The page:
The World Bank has issued its biggest ever catastrophe bond, providing earthquake cover to Peru, Mexico, Chile and Colombia.
The $1.4bn bond is the biggest transfer of natural catastrophe risk from sovereigns to the financial markets, according to the World Bank.
Catastrophe bonds (or cat bonds) are an increasingly popular way for governments to pass on the risks of huge natural disasters. They often pay out as soon as the disaster hits, allowing the governments to get help quickly to the areas that most need it.
The governments pay an annual coupon and, if there are no disasters, the bonds are repaid at the end of the period.
The latest World Bank bonds provide cover for three years to Colombia, Chile and Peru, and two years to Mexico. They are triggered by earthquakes, as measured by the US Geological Survey.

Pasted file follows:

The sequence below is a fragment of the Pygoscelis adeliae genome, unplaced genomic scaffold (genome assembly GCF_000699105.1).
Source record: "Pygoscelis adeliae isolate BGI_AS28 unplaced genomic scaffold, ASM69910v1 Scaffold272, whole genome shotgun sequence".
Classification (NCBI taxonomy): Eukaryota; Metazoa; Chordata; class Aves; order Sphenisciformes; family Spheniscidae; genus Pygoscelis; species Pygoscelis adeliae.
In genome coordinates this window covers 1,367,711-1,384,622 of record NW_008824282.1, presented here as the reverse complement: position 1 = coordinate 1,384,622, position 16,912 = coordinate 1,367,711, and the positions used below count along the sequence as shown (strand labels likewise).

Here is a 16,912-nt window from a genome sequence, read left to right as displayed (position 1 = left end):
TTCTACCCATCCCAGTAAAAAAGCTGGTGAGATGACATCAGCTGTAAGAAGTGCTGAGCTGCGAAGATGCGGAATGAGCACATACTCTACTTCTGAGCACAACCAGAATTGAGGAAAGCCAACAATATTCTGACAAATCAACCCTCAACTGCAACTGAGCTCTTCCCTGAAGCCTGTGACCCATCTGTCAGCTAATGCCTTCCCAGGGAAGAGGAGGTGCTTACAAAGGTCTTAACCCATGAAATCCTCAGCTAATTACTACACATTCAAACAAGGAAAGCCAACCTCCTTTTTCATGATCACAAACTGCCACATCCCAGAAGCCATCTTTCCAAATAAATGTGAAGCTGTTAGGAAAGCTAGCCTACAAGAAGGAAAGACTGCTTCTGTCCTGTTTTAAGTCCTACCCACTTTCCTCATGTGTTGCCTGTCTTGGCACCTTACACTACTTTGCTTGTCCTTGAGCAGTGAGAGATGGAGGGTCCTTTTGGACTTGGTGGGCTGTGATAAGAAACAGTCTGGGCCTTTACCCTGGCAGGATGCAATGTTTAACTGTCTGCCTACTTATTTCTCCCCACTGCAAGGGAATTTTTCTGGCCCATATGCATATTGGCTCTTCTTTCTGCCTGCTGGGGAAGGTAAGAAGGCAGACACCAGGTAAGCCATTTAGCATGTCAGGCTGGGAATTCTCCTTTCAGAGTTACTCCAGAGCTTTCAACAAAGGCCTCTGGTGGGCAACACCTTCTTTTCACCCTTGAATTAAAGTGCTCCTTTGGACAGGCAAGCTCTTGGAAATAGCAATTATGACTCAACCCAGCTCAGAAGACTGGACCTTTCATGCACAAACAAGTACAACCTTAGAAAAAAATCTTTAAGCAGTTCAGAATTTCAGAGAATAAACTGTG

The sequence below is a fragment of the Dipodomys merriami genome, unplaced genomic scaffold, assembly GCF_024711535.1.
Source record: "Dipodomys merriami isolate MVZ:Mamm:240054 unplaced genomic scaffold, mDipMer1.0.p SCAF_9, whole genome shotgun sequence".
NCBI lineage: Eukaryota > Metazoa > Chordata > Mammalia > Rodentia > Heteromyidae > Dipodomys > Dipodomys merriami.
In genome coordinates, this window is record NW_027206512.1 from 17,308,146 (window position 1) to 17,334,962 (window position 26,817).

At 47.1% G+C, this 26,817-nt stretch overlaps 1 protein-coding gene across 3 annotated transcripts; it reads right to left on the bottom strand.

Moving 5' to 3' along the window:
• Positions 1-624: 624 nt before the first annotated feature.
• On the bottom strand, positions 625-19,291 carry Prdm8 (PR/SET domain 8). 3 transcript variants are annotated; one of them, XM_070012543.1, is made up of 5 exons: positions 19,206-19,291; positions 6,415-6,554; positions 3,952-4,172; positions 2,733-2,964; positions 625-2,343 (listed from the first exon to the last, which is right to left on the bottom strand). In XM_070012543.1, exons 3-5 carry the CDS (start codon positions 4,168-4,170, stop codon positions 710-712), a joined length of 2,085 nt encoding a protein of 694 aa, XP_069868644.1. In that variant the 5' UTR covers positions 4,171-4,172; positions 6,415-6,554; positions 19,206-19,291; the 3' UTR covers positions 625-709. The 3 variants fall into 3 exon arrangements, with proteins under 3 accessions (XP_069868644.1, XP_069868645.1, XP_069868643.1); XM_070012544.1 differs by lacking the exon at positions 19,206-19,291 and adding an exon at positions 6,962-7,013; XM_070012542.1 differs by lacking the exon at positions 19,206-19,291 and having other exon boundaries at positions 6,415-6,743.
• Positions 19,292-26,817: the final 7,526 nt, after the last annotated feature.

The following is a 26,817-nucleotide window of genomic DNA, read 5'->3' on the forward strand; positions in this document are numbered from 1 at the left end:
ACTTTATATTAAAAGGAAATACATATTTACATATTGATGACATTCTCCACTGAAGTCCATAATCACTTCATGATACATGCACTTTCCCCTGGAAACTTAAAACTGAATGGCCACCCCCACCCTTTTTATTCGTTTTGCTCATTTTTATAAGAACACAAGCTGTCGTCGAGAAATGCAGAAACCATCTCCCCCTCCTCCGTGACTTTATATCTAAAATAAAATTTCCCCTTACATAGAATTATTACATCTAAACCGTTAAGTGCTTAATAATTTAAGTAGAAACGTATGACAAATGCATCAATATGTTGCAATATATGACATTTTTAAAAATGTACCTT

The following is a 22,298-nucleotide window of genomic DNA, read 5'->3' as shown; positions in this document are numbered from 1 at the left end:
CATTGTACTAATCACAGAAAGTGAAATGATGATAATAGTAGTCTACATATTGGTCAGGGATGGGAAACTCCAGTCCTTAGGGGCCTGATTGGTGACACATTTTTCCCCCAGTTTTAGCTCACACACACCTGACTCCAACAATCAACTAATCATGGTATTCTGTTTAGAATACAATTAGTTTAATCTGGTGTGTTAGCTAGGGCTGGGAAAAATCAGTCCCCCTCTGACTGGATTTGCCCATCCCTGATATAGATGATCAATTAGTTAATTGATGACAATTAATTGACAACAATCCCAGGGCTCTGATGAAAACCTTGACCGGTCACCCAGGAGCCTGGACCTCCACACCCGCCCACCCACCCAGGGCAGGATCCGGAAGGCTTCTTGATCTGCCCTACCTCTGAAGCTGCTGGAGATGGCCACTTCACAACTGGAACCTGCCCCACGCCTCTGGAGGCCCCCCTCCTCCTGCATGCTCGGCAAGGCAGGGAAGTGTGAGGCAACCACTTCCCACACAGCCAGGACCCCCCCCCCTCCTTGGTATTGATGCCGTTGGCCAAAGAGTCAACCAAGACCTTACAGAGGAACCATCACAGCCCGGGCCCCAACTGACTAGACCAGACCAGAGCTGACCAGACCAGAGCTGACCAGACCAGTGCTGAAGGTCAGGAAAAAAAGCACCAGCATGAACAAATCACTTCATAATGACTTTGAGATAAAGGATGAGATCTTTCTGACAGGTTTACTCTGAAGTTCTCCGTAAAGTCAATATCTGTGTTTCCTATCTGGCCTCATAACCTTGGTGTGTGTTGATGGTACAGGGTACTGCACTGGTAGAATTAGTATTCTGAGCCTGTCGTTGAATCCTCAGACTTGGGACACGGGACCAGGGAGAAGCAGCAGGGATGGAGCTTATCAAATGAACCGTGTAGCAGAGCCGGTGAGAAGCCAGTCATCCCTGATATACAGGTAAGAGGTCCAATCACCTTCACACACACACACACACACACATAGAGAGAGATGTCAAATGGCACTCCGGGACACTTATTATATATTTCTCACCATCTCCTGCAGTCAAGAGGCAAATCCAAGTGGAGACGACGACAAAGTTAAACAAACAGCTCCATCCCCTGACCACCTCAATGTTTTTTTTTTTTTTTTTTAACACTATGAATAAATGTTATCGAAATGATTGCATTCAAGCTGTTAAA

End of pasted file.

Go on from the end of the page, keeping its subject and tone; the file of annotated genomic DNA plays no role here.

For investors, cat bonds can offer returns that are not correlated with financial markets. The World Bank says that its latest bond is backed by 45 investors, and that there were almost $2.5bn of investor orders.
Interest in cat bonds has been growing strongly as investors cast their nets wider in search of returns. According to Aon Securities, a record $11bn of cat bonds were issued in 2017 across 45 transactions. The previous record was $8.4bn in 2007.
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